Index Inside the Corps The Native Americans The Archive Living History Into the Unknown Forum with Ken Burns Classroom Resources Related Products Interactive Trail Map Search Lewis and Clark navigation Introduction Arikaras Assiniboins Blackfeet Chinooks Clatsops Hidatsas Mandans Missouris Nez Perces Otos Shoshones Teton Sioux Tillamooks Walla Wallas Wishrams Yankton Sioux Lewis and Clark navigation

At the time of Lewis and Clark, the land on the northwest Oregon coast was home to the Tillamook Indians. The Tillamooks lived in a series of towns starting at the mouth of the Necanicum River and continuing southward to Tillamook Bay. As it turned out, the Tillamook village of Necost would be the southernmost point reached by the Corps of Discovery on the Oregon coast.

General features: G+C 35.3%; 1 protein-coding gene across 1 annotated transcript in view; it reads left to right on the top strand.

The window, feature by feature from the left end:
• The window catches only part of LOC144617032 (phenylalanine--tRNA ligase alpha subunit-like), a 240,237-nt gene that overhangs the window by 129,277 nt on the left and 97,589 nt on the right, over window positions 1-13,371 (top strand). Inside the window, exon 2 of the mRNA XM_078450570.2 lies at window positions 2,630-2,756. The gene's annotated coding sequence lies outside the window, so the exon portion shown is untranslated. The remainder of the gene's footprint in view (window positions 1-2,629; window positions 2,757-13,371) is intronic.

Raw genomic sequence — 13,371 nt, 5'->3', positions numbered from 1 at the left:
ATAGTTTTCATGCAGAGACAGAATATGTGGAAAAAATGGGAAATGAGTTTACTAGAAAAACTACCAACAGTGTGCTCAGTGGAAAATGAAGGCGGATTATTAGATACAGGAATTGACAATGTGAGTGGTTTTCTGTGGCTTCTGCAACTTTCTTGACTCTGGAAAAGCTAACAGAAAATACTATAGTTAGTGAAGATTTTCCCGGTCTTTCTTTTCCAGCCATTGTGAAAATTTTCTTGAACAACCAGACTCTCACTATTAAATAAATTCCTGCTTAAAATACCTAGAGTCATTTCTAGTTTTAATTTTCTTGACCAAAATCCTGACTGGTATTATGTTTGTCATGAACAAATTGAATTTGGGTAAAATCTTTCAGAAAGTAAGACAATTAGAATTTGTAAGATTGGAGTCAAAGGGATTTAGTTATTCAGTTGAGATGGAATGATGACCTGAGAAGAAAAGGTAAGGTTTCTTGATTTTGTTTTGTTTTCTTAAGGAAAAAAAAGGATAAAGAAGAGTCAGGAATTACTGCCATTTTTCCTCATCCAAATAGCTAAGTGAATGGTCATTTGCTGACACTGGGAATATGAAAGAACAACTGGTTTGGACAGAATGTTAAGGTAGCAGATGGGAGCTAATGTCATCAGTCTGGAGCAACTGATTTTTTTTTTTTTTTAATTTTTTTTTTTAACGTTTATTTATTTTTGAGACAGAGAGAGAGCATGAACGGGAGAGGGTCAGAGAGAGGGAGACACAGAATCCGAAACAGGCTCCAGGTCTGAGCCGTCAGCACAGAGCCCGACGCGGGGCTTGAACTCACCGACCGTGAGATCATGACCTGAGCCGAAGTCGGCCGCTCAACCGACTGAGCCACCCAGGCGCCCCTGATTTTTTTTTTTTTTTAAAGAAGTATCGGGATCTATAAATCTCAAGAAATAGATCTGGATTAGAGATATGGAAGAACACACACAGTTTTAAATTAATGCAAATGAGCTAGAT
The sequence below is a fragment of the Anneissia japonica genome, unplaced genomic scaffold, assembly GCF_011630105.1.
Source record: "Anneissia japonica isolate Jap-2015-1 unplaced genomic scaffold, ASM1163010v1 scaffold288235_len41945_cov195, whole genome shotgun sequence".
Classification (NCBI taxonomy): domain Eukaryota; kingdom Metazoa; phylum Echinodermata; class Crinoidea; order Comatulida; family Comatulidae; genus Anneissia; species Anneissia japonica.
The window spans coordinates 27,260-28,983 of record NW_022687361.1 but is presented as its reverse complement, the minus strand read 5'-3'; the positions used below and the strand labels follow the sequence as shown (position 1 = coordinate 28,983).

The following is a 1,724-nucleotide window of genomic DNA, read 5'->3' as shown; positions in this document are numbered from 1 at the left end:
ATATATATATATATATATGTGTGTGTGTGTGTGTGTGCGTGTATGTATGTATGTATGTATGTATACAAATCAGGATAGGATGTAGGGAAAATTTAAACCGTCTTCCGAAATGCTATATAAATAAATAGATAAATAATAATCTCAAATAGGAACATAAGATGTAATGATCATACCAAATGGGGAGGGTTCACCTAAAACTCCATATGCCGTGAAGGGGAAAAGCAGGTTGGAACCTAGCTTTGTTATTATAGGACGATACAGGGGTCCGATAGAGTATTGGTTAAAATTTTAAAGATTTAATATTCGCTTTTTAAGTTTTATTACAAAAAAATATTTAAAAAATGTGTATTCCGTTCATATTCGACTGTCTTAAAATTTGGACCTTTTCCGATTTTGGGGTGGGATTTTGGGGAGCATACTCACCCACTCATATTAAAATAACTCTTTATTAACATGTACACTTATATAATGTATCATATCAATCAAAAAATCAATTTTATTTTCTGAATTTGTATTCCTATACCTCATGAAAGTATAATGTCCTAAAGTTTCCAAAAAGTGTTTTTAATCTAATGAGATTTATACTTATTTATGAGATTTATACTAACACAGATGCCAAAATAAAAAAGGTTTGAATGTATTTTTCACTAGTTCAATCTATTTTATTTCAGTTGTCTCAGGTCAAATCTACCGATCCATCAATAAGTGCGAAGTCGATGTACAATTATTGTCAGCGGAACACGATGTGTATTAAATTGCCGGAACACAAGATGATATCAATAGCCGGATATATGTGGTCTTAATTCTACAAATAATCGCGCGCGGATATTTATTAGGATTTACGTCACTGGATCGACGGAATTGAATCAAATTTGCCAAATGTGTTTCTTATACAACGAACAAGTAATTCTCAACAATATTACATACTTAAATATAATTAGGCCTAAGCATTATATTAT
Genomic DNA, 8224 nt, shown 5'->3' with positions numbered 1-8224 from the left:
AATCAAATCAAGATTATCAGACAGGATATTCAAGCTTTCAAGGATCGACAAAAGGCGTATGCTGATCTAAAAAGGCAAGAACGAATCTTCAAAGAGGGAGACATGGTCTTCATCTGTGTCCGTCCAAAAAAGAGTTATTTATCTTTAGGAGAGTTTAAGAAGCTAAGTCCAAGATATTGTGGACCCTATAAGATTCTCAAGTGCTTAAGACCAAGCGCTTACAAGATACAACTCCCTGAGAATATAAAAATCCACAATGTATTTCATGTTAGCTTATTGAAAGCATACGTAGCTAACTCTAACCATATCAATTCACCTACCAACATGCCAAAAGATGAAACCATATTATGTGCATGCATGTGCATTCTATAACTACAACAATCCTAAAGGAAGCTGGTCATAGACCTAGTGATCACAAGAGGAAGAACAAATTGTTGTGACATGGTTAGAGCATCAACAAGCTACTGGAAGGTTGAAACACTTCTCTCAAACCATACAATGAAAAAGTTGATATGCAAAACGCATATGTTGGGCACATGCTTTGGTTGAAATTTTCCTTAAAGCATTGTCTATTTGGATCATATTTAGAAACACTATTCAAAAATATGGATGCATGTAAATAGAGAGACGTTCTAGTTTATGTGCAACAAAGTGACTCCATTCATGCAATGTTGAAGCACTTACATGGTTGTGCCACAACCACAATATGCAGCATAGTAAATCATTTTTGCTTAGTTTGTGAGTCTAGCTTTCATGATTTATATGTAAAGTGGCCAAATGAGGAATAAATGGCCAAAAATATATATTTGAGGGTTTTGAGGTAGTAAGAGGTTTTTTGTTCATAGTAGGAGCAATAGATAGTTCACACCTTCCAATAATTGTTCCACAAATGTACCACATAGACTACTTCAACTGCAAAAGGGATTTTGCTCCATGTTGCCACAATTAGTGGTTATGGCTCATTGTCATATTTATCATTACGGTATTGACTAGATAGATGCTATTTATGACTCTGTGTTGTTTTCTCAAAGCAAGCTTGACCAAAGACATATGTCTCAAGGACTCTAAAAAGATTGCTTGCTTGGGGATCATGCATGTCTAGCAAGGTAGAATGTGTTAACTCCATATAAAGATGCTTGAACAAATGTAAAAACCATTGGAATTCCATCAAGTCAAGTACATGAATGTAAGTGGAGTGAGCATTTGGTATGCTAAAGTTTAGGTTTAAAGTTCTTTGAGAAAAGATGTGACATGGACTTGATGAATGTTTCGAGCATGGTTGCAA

The Tillamooks’ primary encounter with the expedition came in January 1806. A large whale washed ashore on the beach near Necost, and the Tillamooks were quick to make use of the creature. They sliced off chunks of blubber, piled them in a wooden trough, and cooked out the oil, saving it for later. The blubber was kept for food.

After the Corps heard about the whale, Clark led a party south from the expedition’s winter residence at Fort Clatsop to trade for blubber. Thirty-five miles and two days later, when Clark reached the beach, he found that the Tillamooks had stripped the whale to the bones. The Indians bargained with him for the blubber, and in exchange for 300 pounds and some oil, the Tillamooks received some trade goods.